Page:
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Tuesday, October 25, 2016

General Dynamics Report 4Q Results

January 23, 2002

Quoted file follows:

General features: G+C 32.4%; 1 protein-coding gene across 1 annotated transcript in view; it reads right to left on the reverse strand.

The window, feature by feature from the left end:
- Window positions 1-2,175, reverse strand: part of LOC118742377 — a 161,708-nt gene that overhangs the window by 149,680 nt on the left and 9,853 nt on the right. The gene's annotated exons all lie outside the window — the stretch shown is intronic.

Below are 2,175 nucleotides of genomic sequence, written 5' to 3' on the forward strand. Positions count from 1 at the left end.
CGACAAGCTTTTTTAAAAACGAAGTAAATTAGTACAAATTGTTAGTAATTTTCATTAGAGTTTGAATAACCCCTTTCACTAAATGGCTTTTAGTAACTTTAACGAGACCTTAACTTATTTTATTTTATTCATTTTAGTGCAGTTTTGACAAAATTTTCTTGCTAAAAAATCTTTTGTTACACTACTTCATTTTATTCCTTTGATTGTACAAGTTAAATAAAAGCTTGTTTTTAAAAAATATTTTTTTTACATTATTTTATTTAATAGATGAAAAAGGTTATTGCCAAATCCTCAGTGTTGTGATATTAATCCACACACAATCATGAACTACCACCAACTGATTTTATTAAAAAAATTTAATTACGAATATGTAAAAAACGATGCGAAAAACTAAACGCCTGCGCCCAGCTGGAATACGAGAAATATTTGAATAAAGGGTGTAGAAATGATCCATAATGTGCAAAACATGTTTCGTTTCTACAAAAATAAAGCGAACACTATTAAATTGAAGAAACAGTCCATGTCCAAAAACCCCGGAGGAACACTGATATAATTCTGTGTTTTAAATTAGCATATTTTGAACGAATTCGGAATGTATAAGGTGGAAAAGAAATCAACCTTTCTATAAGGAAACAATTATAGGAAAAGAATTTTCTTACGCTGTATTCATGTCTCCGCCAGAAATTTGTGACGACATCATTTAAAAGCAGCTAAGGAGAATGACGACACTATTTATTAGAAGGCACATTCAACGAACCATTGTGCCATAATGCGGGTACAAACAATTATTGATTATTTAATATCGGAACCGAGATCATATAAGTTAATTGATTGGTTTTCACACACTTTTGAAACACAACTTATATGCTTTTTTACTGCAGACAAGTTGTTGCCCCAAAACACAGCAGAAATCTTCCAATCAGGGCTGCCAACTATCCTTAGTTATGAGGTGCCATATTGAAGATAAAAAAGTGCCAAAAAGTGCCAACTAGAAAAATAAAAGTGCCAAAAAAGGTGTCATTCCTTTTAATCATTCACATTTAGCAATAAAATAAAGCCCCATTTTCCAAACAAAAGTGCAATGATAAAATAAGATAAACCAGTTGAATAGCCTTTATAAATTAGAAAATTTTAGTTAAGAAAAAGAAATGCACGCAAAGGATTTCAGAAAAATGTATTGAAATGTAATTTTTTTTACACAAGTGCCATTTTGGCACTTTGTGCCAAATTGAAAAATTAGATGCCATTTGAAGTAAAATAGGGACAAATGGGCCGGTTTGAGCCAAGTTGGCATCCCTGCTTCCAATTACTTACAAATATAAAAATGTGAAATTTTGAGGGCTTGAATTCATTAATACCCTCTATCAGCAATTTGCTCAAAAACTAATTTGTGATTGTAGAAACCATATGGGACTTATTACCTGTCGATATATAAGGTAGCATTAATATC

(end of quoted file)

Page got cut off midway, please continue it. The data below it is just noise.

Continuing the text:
General Dynamics reported 2001 fourth quarter net earnings of $246 million, $1.21 per share on a fully diluted basis, on sales of $3.5 billion. This represents an 11 percent earnings per share increase over the fourth quarter of 2000, when net earnings were $219 million, $1.09 per share, on sales of $2.7 billion. The quarter ended on December 31, 2001. Full year 2001 net earnings on a recurring basis were $915 million, $4.51 per fully diluted share, on sales of $12.2 billion. This is a 12 percent per share increase over 2000 earnings of $811 million on a recurring basis, $4.03 per fully diluted share, on sales of $10.4 billion. Including favorable, non-recurring tax adjustments in both years, net earnings were $943 million, $4.65 per share, in 2001 and $901 million, $4.48 per share, in 2000. "This was another year of strong, steady performance," said Nicholas D. Chabraja, General Dynamics chairman and CEO. "Cash flow from our business units totaled more than $300 million in the fourth quarter and reached a billion dollars for the full year. Backlog at the end of 2001 totaled almost $30 billion, an increase of nearly 50 percent from a year ago. "Sales in the Combat Systems group increased by 93 percent in the fourth quarter and by 74 percent for the full year, the result of acquisitions as well as strong organic growth," Chabraja noted. "The acquisition of Primex early in 2001, now called Ordnance and Tactical Systems, and the acquisition of Spain's leading defense manufacturer, Santa Barbara Sistemas, made solid contributions to sales and earnings. Strong results also reflected new programs, such as the Interim Armored Vehicle for the Army, sales of the Abrams main battle tank to Egypt, and growth of the Marine Corps' Advanced Amphibious Assault Vehicle program. Looking forward, a team led by General Dynamics has submitted a proposal to be the lead systems integrator for the Army's multibillion dollar Future Combat Systems. "Information Systems and Technology group revenues were up 46 percent in the fourth quarter of 2001 and 17 percent for the full year, reflecting the acquisition of Decision Systems in late September as well as several important new program wins," Chabraja said. "These include a $2.4 billion contract from the U.K for BOWMAN, a radio-based system that will allow British troops to talk and share data such as maps, video, and other information. A similar program for Taiwan was expanded in 2001. The company is also playing a major role in U.S. defense networking with a supporting role on Groundbreaker, a program to provide telephony and network services to the National Security Agency. In addition, General Dynamics won contracts to modernize telecommunications infrastructure at U.S. Navy bases in the U.S. and overseas. "The Marine Systems group continues to have a strong and durable backlog. The FY 2002 DoD budget provided full funding for our major programs, including the Virginia-class submarine, DDG Arleigh Burke class destroyers, and T-AKE dry cargo ammunition ships. The DoD '02 budget also funded the conversion of four Trident nuclear ballistic missile submarines (SSGN). Electric Boat is designing the work package for this conversion. In addition, General Dynamics is leading a team that will submit a proposal next month to design the DD(X) 'family of combatants,' a transformational Navy program. On the commercial side, NASSCO added a fourth double-hulled tanker to its backlog under an option exercised by BP (BP) Amoco. "In 2001, the Aerospace group established itself as a supplier of special mission aircraft for governments, with new orders from the National Center for Atmospheric Research, the U.S. Coast Guard, the Japanese Coast Guard, and Israel's Ministry of Defense," said Chabraja. "The acquisition of Galaxy Aerospace in 2001 broadened the Gulfstream product line with the super mid-sized G200 and mid-size G100 business jet aircraft - creating market-entry, add-on and move-up opportunities for a wider range of customers. During 2001, in addition to strong corporate and individual orders, Gulfstream also had more than $3.25 billion in new orders from fleet buyers.

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